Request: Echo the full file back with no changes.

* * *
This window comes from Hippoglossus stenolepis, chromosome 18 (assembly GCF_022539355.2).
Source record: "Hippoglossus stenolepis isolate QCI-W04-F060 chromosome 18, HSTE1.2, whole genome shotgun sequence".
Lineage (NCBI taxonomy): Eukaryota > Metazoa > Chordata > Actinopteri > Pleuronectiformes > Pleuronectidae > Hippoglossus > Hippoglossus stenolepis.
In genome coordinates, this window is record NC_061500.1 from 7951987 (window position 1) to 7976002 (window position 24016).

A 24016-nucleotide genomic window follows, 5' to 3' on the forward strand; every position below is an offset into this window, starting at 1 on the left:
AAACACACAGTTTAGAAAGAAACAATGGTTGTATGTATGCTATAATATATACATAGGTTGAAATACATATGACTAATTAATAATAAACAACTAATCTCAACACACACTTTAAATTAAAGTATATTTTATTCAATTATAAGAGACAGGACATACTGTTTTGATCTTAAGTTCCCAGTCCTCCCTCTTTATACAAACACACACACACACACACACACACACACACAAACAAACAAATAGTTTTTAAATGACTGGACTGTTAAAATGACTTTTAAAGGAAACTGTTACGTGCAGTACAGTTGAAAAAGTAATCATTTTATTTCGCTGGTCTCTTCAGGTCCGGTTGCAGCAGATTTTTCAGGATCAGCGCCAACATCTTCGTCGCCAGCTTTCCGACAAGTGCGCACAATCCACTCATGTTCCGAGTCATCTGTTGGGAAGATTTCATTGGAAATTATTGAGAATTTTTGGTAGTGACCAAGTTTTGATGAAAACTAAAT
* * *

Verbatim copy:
This window comes from Hippoglossus stenolepis, chromosome 18 (assembly GCF_022539355.2).
Source record: "Hippoglossus stenolepis isolate QCI-W04-F060 chromosome 18, HSTE1.2, whole genome shotgun sequence".
Lineage (NCBI taxonomy): Eukaryota > Metazoa > Chordata > Actinopteri > Pleuronectiformes > Pleuronectidae > Hippoglossus > Hippoglossus stenolepis.
In genome coordinates, this window is record NC_061500.1 from 7951987 (window position 1) to 7976002 (window position 24016).

A 24016-nucleotide genomic window follows, 5' to 3' on the forward strand; every position below is an offset into this window, starting at 1 on the left:
AAACACACAGTTTAGAAAGAAACAATGGTTGTATGTATGCTATAATATATACATAGGTTGAAATACATATGACTAATTAATAATAAACAACTAATCTCAACACACACTTTAAATTAAAGTATATTTTATTCAATTATAAGAGACAGGACATACTGTTTTGATCTTAAGTTCCCAGTCCTCCCTCTTTATACAAACACACACACACACACACACACACACACACAAACAAACAAATAGTTTTTAAATGACTGGACTGTTAAAATGACTTTTAAAGGAAACTGTTACGTGCAGTACAGTTGAAAAAGTAATCATTTTATTTCGCTGGTCTCTTCAGGTCCGGTTGCAGCAGATTTTTCAGGATCAGCGCCAACATCTTCGTCGCCAGCTTTCCGACAAGTGCGCACAATCCACTCATGTTCCGAGTCATCTGTTGGGAAGATTTCATTGGAAATTATTGAGAATTTTTGGTAGTGACCAAGTTTTGATGAAAACTAAAT